Quoting from that letter: "In August, I did an interview with CNBC from Leen's Fishing Lodge in Maine. The unemployment numbers had just come out. I did a back-of-the-napkin estimate that we would need about 15 million new jobs over the next five years just to get back to where we were when the recession started." It rather startled some of the hosts -- "Where can we get that many jobs?"

Again, quoting from that letter: "That works out to a need for about 125,000 new jobs each month to handle new workers coming into the market (which comes to a total of 7.5 million over five years), plus the eight million and rising jobs we've lost. That is a daunting number. It amounts to 250,000 new jobs a month every month for five years."

As it turns out, Princeton Professor Paul Krugman agrees. On December 11, he wrote in the New York Times:

I don't think many people grasp just how much job creation we need to climb out of the hole we're in. You can't just look at the eight million jobs that America has lost since the recession began, because the nation needs to keep adding jobs -- more than 100,000 a month -- to keep up with a growing population. And that means that we need really big job gains, month after month, if we want to see America return to anything that feels like full employment. How big? My back of the envelope calculation says that we need to add around 18 million jobs over the next five years, or 300,000 a month. This puts last week's employment report, which showed job losses of "only" 11,000 in November, in perspective. It was basically a terrible report, which was reported as good news only because we've been down so long that it looks like up to the financial press.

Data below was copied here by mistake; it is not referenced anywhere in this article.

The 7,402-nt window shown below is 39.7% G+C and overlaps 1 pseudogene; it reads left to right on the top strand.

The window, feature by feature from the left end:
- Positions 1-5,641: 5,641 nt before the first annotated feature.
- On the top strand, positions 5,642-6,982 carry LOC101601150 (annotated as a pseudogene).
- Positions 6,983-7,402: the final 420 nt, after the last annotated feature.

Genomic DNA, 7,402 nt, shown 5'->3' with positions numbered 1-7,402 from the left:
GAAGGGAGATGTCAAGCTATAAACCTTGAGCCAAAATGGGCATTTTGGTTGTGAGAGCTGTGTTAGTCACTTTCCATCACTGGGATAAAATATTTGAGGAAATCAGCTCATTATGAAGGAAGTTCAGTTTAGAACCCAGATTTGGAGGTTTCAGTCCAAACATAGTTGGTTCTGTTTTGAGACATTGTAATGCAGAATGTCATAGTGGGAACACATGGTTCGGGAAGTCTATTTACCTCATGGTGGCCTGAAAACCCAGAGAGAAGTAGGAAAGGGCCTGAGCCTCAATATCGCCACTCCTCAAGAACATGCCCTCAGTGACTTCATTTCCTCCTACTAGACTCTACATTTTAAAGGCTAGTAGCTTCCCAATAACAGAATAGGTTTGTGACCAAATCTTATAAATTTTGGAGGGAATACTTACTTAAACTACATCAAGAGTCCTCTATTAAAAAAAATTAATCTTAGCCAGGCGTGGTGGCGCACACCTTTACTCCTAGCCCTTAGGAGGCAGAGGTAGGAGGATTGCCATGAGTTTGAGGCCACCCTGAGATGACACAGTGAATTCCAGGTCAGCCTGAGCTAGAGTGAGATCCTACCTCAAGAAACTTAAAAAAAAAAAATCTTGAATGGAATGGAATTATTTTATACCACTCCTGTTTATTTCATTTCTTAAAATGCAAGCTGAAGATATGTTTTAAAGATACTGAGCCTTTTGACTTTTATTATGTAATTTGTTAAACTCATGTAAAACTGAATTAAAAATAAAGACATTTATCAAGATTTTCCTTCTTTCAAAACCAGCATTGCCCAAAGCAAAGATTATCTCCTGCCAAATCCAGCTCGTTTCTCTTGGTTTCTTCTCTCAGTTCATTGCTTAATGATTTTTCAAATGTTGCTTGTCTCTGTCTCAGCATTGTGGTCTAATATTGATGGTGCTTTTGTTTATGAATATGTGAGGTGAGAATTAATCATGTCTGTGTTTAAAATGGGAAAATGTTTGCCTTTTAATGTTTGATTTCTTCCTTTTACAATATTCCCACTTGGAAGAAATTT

That just goes to show you that I'm an optimist. His back-of-the-napkin number is 20% larger. He's probably right, as he has a Nobel Prize and I don't, and I didn't actually use a napkin. I did the math in my head on camera while we were getting ready to go fishing.

Krugman uses this to suggest the Fed should double their balance sheet by another $2 trillion (seriously). That wouldn't be very helpful to the dollar, in my opinion.

(Aside: We're in a balance-sheet recession. We overleveraged our banks and consumers. Now they're having to retrench. We're watching consumer and business loans fall. Putting $2 trillion more into the system isn't going to make consumers want to borrow more. I can't quite see where you deal with the problem of too much leverage by trying to create more leverage somewhere else. But that's a topic for another day.)